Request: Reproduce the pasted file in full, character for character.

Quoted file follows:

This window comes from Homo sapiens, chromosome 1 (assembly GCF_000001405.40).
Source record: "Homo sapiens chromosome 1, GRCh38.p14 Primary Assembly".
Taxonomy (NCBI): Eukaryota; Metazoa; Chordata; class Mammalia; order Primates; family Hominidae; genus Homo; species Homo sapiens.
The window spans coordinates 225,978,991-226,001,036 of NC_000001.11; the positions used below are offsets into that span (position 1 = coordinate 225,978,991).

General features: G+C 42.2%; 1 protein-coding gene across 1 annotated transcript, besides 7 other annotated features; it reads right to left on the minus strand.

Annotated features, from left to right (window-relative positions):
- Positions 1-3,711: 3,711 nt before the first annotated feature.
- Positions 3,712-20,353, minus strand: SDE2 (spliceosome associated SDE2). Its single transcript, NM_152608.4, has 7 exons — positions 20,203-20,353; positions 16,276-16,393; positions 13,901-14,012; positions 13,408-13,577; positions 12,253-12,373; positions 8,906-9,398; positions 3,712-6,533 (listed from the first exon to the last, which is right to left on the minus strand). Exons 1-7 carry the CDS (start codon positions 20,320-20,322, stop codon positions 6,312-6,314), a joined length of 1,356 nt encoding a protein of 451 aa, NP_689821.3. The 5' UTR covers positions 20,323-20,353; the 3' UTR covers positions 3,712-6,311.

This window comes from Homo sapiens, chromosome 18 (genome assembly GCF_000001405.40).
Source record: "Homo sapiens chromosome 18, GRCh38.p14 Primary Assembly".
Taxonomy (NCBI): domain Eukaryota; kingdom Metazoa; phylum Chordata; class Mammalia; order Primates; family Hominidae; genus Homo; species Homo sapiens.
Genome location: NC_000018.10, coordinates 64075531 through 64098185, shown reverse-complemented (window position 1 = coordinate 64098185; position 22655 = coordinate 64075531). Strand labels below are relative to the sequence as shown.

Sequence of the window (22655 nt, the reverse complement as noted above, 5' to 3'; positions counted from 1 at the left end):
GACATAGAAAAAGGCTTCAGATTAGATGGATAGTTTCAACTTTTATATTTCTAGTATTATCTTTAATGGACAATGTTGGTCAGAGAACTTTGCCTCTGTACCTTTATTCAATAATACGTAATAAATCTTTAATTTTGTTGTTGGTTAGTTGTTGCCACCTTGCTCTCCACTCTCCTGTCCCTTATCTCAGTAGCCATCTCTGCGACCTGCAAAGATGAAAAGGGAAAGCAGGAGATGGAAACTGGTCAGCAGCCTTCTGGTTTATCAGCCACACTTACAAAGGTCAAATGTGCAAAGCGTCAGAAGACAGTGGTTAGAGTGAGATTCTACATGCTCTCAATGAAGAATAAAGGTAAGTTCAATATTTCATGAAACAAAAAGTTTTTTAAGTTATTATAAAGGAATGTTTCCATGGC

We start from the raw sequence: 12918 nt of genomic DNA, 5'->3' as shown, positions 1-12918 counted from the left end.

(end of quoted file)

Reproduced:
This window comes from Homo sapiens, chromosome 1 (assembly GCF_000001405.40).
Source record: "Homo sapiens chromosome 1, GRCh38.p14 Primary Assembly".
Taxonomy (NCBI): Eukaryota; Metazoa; Chordata; class Mammalia; order Primates; family Hominidae; genus Homo; species Homo sapiens.
The window spans coordinates 225,978,991-226,001,036 of NC_000001.11; the positions used below are offsets into that span (position 1 = coordinate 225,978,991).

General features: G+C 42.2%; 1 protein-coding gene across 1 annotated transcript, besides 7 other annotated features; it reads right to left on the minus strand.

Annotated features, from left to right (window-relative positions):
- Positions 1-3,711: 3,711 nt before the first annotated feature.
- Positions 3,712-20,353, minus strand: SDE2 (spliceosome associated SDE2). Its single transcript, NM_152608.4, has 7 exons — positions 20,203-20,353; positions 16,276-16,393; positions 13,901-14,012; positions 13,408-13,577; positions 12,253-12,373; positions 8,906-9,398; positions 3,712-6,533 (listed from the first exon to the last, which is right to left on the minus strand). Exons 1-7 carry the CDS (start codon positions 20,320-20,322, stop codon positions 6,312-6,314), a joined length of 1,356 nt encoding a protein of 451 aa, NP_689821.3. The 5' UTR covers positions 20,323-20,353; the 3' UTR covers positions 3,712-6,311.

This window comes from Homo sapiens, chromosome 18 (genome assembly GCF_000001405.40).
Source record: "Homo sapiens chromosome 18, GRCh38.p14 Primary Assembly".
Taxonomy (NCBI): domain Eukaryota; kingdom Metazoa; phylum Chordata; class Mammalia; order Primates; family Hominidae; genus Homo; species Homo sapiens.
Genome location: NC_000018.10, coordinates 64075531 through 64098185, shown reverse-complemented (window position 1 = coordinate 64098185; position 22655 = coordinate 64075531). Strand labels below are relative to the sequence as shown.

Sequence of the window (22655 nt, the reverse complement as noted above, 5' to 3'; positions counted from 1 at the left end):
GACATAGAAAAAGGCTTCAGATTAGATGGATAGTTTCAACTTTTATATTTCTAGTATTATCTTTAATGGACAATGTTGGTCAGAGAACTTTGCCTCTGTACCTTTATTCAATAATACGTAATAAATCTTTAATTTTGTTGTTGGTTAGTTGTTGCCACCTTGCTCTCCACTCTCCTGTCCCTTATCTCAGTAGCCATCTCTGCGACCTGCAAAGATGAAAAGGGAAAGCAGGAGATGGAAACTGGTCAGCAGCCTTCTGGTTTATCAGCCACACTTACAAAGGTCAAATGTGCAAAGCGTCAGAAGACAGTGGTTAGAGTGAGATTCTACATGCTCTCAATGAAGAATAAAGGTAAGTTCAATATTTCATGAAACAAAAAGTTTTTTAAGTTATTATAAAGGAATGTTTCCATGGC

We start from the raw sequence: 12918 nt of genomic DNA, 5'->3' as shown, positions 1-12918 counted from the left end.